BATON ROUGE, La. -- Tyson Jackson, the LSU Tigers' fierce defensive lineman, glanced over at the big, rectangular dry erase board in the team's locker room and his eyes grew big.
The words were still written on that board 20 minutes after the Tigers had capped their frenetic second-half comeback win over defending national champion Florida. The sight of it caused Jackson to choke up for a moment.
He scanned the room and observed his teammates talking about the No. 1 Tigers' 28-24 victory, then he looked back at the board.
"FOUR QUARTERS OF MEAN, NASTY, TOUGH ASS FOOTBALL!"
To Jackson and his teammates, those words serve as their mission statement. "That is LSU," he said. "This is a four-quarters program.
"At one point, it wasn't even about football anymore. The game was about if we could prove that we had a heart the size of our bodies."
Never has that been more evident than it was Saturday night, as LSU rallied from a 24-14 third-quarter deficit to win in front of a record crowd at Tiger Stadium of 92,910. As much as Jackson raved about how hard the Tigers work every day and "push their bodies through limits that no man could endure," the message inside the winners' locker room was about the power of belief.
For much of the first half of this season, we have heard about how the Tigers are the most physically talented team in the nation. But they showed Saturday night that they could be the most mentally tough team in the country, too.
That spirit is so strong around this LSU team that they don't see coach Les Miles' decision to go for it on fourth down five times as gambling.
"I just think of it as confidence," says Jacob Hester, the Tigers' sledgehammer of a running back who barreled his way to 106 yards.
The Tigers were a perfect five-for-five on fourth downs, which enabled them to hang on to the ball for almost 22 of the 30 minutes in the second half. LSU scored two touchdowns on fourth-down plays and scored another after a well-executed fake field goal.
"You have to understand this, we knew that it was a possession game," Miles said. "The opportunity to keep the ball was something you had to do. Their offense would give every defense in the country a difficult time. They have a quarterback that can run and make you miss, and good running backs. We knew that the opportunity to go on fourth down would be there for us. We kind of loaded the play so we could do that. We were ready."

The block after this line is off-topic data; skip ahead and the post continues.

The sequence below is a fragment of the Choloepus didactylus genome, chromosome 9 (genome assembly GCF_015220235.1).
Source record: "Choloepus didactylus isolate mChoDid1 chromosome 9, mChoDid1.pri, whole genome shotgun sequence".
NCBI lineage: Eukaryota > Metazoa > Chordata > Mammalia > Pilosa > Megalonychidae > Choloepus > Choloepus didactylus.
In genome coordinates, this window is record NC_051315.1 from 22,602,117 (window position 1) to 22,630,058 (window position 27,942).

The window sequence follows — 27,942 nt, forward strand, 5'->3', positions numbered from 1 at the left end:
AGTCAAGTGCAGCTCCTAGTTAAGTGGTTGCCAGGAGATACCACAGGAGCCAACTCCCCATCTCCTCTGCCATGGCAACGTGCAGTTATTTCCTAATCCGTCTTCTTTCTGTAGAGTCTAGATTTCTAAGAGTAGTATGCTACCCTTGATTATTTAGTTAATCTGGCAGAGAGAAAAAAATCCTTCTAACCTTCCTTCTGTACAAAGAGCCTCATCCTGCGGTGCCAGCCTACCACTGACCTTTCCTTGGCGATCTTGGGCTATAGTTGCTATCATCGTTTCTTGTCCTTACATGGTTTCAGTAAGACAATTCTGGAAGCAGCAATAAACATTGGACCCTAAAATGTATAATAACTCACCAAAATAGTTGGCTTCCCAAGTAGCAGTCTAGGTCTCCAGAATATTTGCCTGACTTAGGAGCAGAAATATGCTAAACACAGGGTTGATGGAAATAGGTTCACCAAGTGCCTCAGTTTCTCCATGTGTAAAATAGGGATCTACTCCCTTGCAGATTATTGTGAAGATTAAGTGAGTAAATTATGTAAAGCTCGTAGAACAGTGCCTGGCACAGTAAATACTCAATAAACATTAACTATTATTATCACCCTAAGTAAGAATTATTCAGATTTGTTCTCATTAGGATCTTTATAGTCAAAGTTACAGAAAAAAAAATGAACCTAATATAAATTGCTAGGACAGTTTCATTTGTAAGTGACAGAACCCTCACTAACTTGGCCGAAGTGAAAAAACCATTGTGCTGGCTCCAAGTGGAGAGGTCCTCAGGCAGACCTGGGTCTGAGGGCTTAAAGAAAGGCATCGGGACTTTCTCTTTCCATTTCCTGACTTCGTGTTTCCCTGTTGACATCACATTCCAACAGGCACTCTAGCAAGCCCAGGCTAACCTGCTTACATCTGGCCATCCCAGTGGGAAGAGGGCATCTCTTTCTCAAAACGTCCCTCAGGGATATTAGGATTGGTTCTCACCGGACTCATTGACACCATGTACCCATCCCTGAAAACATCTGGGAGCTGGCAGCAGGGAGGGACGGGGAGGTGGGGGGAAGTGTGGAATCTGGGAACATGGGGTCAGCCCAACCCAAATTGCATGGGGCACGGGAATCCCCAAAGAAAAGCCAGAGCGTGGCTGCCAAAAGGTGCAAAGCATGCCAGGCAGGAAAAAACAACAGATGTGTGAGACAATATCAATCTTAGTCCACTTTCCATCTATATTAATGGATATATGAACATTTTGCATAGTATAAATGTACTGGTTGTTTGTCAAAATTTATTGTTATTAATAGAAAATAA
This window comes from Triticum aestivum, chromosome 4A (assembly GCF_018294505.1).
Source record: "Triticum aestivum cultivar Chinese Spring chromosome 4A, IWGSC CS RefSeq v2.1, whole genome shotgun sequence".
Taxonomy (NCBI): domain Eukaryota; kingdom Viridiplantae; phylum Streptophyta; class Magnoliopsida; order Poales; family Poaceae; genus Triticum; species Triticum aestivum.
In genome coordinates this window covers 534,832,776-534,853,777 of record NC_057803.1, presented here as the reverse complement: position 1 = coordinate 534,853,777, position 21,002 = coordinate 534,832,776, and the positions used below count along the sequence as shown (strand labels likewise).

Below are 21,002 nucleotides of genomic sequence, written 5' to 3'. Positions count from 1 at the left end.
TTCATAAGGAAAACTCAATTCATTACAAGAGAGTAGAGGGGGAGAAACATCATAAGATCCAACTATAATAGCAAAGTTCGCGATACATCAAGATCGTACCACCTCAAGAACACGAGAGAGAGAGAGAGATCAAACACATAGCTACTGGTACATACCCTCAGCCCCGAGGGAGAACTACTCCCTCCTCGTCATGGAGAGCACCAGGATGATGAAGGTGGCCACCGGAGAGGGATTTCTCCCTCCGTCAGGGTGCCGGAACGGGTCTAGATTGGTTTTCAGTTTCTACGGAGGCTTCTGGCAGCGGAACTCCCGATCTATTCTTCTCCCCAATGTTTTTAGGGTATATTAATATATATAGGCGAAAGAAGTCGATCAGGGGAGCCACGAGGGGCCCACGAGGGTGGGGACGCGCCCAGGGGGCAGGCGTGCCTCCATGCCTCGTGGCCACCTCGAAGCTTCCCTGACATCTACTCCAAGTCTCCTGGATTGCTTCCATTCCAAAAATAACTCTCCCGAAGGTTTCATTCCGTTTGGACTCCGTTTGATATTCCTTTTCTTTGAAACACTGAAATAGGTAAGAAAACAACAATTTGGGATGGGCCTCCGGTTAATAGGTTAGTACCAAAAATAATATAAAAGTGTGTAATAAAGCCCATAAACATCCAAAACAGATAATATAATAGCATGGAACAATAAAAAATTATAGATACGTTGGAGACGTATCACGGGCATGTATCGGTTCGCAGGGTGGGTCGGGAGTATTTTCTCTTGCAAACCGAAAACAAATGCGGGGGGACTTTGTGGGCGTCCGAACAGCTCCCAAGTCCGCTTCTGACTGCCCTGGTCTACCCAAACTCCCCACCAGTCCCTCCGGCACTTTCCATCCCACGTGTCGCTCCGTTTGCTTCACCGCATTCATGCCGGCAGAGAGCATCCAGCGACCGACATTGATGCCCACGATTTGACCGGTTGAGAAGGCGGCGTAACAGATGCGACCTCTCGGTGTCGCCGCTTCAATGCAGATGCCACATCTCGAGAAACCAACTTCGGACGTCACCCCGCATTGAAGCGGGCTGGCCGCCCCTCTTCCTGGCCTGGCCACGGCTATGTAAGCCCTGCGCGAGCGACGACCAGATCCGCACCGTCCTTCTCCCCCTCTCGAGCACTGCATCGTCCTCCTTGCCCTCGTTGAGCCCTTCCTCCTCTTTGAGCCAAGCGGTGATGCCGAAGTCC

Indeed. For most of the night, it appeared Florida's hulking sophomore QB, Tim Tebow, would have all the answers for the Tigers. In the first half, whenever LSU made a big play on defense or stuffed one of the Gators' misdirection calls, Tebow was there to make an even bigger play, hushing the boisterous LSU crowd and regaining momentum. Tebow's stats weren't sparkling (12-for-26 for 158 yards, 16 carries for 67 yards, 3 TDs, 1 INT), but he did manage to allow Florida to go 6-of-9 on third downs against the nation's toughest defense. After the game, Jackson gave the Gators quarterback perhaps his biggest compliment:
"He's like a bigger Hester with a throwing arm," said Jackson, who had two of the Tigers' five QB hurries.
Hester's unrelenting, punishing runs sparked the Tigers, trumping Tebow. The 230-pounder from Shreveport even was successful in his own fake: After he bulled his way into the end zone to put LSU ahead with 1:09 remaining, he lay on the field and clutched his knee. "A little acting," Hester sheepishly admitted. "My helmet broke."
Hester explained that he had too much sand logged in his chin strap snap and wouldn't have been able to be on the field for the Tigers' extra-point attempt, so he faked the injury to buy some time. Like pretty much everything else in the second half, it worked out perfectly for LSU.
The win cements the Tigers as the clear No. 1-ranked team, especially after No. 2 Southern California lost at home to Stanford. The announcement of that result triggered one of the loudest ovations of a night filled with more raucous energy than you'll probably find in any other stadium in the country. "Obviously, that 92.5 gave us a wake-up call," Miles joked.
Said Hester: "It's still a long season. [USC] lost early. We might still play them, but I like where we're at right now."
Right now, LSU is on top of the college football world, and the view is pretty sweet from Tiger Stadium.
Bruce Feldman is a senior writer with ESPN The Magazine. His new book, "Meat Market: Inside the Smash-Mouth World of College Football Recruiting," is on sale now.